Which histologic findings suggest miliaria?

Updated: Mar 27, 2020
  • Author: Nikki A Levin, MD, PhD; Chief Editor: Dirk M Elston, MD  more...
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In miliaria crystallina, intracorneal or subcorneal vesicles communicate with eccrine sweat ducts, without surrounding inflammatory cells. Obstruction of the eccrine duct may be observed in the stratum corneum.

In miliaria rubra, spongiosis and spongiotic vesicles are observed in the stratum malpighian, in association with eccrine sweat ducts. Periductal inflammation is present.

In early lesions in miliaria profunda, a predominantly lymphocytic periductal infiltrate is present in the papillary dermis and lower epidermis. A PAS-positive diastase-resistant eosinophilic cast may be seen in the ductal lumen. In later lesions, inflammatory cells may be present lower in the dermis, and lymphocytes may enter the eccrine duct. Spongiosis of the surrounding epidermis and parakeratotic hyperkeratosis of the acrosyringium may be observed.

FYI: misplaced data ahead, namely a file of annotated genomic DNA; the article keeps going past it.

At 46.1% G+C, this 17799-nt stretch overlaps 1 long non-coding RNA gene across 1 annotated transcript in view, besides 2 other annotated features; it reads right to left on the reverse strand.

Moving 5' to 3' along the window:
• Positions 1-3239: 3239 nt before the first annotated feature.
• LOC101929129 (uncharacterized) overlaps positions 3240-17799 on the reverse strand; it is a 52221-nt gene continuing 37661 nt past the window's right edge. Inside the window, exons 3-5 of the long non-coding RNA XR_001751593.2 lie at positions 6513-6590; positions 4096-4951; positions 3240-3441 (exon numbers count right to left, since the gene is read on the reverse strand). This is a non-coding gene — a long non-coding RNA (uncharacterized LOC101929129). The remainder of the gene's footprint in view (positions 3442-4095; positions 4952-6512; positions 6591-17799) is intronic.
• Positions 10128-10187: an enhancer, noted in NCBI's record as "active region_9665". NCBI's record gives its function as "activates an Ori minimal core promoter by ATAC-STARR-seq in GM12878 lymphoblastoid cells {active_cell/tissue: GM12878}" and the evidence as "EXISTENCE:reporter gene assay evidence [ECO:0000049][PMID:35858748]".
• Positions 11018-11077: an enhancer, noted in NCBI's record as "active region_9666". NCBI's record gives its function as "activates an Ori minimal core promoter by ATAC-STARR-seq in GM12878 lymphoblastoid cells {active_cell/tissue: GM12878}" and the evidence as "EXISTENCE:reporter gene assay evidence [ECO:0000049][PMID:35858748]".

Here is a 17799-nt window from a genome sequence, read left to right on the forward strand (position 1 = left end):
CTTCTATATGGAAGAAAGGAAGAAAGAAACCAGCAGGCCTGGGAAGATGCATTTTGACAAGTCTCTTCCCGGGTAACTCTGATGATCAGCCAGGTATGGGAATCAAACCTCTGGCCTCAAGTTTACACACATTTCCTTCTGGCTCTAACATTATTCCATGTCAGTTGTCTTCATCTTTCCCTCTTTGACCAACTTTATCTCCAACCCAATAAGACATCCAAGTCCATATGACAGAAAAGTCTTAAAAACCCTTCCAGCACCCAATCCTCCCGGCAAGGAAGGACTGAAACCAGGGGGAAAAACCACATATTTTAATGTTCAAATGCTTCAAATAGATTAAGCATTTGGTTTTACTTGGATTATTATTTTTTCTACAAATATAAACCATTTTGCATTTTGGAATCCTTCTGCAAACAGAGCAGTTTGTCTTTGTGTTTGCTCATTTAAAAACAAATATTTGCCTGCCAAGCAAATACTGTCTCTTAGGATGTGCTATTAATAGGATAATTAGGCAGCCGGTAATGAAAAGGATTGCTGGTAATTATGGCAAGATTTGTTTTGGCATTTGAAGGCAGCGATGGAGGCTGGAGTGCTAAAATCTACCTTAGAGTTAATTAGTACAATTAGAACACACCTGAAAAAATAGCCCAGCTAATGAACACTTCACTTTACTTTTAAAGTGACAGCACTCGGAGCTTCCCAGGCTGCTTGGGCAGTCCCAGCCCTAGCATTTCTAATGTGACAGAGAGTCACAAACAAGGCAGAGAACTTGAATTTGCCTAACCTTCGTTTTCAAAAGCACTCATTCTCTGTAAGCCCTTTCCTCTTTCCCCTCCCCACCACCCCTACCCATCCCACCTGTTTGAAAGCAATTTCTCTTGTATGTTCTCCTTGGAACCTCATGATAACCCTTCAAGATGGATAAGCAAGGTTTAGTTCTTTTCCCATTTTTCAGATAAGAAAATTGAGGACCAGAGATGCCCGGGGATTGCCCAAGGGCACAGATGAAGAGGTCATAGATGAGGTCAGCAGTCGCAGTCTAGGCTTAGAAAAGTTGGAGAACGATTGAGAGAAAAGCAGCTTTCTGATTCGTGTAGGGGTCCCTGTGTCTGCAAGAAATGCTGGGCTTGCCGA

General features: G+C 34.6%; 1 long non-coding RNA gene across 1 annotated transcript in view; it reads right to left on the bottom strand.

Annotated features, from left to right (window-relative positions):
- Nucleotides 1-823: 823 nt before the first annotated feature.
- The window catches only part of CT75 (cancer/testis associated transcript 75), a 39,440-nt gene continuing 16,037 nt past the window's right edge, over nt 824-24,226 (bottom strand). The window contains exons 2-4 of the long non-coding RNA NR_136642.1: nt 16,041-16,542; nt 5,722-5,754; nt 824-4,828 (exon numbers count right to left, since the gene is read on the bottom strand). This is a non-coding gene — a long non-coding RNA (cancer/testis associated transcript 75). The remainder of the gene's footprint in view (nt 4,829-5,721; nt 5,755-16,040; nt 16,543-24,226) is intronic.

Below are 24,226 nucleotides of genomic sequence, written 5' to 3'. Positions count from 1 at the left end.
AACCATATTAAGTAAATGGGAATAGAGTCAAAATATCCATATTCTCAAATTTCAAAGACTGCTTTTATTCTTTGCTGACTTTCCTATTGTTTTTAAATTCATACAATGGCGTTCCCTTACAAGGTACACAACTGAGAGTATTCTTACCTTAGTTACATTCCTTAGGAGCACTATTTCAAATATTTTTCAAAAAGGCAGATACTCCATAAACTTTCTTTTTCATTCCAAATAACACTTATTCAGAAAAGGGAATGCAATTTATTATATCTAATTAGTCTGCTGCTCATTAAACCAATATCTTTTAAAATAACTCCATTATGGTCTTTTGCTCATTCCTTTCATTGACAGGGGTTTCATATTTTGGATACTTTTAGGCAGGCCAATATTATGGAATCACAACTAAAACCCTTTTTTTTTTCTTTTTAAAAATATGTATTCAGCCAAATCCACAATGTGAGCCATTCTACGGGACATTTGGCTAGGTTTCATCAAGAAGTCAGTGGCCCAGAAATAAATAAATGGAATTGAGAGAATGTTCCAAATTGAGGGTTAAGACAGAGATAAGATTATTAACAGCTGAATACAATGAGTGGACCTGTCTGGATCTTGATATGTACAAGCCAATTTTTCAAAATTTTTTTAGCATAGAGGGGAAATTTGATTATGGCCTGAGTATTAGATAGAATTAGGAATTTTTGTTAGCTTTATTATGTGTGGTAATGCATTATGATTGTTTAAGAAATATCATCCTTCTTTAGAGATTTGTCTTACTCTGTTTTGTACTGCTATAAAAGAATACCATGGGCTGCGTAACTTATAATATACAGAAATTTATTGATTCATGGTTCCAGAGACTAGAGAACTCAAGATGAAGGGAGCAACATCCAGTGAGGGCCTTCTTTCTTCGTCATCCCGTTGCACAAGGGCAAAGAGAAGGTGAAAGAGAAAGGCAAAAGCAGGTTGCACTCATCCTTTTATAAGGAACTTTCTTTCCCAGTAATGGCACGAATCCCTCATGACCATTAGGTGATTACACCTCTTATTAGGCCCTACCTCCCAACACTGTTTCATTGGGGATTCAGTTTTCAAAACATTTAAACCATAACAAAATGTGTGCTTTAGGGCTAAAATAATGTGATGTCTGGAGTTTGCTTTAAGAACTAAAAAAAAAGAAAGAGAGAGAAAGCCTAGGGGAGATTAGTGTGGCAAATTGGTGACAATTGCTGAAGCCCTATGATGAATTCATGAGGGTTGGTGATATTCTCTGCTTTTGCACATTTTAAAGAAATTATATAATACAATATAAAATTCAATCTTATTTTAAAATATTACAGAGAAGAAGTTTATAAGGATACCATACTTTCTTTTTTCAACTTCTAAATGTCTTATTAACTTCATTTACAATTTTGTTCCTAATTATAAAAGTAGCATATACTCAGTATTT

In the granulomatous giant centrifugal variant of miliaria profunda, biopsies show mild spongiosis and acanthosis, hypergranulosis, and hyperplasia of the acrosyringia, the eccrine ducts, and infundibula, with invagination by keratin plugs. There is a granulomatous inflammatory infiltrate within the dermis, consisting of lymphocytes and foreign body giant cells with a few neutrophils centered around the ruptured straight portion of the eccrine duct. [27]

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